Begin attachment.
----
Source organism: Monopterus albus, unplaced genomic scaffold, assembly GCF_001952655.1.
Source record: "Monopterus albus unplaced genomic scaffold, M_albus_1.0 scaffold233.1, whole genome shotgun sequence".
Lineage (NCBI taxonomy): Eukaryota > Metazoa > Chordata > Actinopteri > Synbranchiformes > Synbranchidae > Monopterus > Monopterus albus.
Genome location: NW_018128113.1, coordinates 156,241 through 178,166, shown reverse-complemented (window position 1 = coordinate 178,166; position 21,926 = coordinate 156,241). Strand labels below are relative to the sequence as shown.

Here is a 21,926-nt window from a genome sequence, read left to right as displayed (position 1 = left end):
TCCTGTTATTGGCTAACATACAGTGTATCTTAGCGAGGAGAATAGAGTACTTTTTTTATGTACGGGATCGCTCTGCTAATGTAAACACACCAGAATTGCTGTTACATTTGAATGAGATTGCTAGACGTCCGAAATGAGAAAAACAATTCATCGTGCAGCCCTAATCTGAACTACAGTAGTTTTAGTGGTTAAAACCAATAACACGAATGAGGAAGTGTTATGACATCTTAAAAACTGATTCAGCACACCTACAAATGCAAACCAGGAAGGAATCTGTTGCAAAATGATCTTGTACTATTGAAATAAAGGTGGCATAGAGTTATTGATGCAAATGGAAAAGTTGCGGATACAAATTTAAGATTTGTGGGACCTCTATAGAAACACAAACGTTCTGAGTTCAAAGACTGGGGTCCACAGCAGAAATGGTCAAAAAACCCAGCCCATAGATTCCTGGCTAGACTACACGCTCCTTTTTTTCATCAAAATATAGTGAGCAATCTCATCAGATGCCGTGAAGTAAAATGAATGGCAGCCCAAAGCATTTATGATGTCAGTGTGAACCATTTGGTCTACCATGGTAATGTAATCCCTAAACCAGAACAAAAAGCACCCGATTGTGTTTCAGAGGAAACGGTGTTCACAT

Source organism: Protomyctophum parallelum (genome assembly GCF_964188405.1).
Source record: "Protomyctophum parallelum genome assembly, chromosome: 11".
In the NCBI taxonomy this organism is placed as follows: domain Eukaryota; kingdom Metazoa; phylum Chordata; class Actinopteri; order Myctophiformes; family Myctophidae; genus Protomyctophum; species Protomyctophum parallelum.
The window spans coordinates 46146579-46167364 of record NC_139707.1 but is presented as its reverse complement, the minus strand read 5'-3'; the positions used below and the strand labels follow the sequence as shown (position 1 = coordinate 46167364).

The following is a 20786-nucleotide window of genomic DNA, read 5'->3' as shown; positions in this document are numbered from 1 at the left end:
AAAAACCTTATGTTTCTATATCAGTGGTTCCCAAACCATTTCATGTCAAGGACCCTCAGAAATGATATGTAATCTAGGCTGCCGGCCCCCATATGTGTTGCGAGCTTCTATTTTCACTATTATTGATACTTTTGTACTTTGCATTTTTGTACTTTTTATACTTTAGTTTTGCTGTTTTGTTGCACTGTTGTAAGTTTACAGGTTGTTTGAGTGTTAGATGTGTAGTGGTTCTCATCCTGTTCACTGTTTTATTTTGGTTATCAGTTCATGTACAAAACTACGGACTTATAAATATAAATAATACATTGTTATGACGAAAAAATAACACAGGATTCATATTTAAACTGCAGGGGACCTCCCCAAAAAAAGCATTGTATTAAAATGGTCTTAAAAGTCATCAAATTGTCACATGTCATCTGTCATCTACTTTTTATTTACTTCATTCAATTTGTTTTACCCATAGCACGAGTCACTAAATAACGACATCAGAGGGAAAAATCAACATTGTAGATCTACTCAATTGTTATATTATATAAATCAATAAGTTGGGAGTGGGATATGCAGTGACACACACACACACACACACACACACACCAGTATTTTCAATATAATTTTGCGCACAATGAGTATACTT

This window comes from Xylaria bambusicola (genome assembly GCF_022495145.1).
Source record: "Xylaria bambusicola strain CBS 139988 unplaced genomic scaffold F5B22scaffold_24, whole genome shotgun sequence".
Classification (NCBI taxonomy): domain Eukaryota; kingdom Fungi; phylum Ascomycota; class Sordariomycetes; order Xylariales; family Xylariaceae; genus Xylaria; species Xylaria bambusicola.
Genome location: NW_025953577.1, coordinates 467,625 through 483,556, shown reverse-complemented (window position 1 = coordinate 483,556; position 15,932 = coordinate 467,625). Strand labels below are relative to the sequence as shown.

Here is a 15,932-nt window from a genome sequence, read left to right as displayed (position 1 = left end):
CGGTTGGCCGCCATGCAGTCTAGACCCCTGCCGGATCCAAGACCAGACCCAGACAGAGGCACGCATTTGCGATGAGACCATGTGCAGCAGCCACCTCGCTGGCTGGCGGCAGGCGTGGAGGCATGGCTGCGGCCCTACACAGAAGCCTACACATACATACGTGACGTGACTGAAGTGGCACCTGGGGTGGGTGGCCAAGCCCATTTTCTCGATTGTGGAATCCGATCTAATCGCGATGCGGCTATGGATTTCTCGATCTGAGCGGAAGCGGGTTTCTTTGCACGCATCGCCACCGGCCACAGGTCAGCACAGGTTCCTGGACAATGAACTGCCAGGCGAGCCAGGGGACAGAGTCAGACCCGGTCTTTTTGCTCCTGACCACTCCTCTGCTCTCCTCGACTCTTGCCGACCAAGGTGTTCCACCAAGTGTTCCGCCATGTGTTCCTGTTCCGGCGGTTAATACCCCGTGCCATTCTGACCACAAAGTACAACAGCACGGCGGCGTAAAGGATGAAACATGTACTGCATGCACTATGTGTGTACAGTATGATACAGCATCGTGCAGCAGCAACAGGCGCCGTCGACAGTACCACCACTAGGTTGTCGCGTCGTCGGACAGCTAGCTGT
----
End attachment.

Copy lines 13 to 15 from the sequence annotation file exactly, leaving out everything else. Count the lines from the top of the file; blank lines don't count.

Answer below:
This window comes from Xylaria bambusicola (genome assembly GCF_022495145.1).
Source record: "Xylaria bambusicola strain CBS 139988 unplaced genomic scaffold F5B22scaffold_24, whole genome shotgun sequence".
Classification (NCBI taxonomy): domain Eukaryota; kingdom Fungi; phylum Ascomycota; class Sordariomycetes; order Xylariales; family Xylariaceae; genus Xylaria; species Xylaria bambusicola.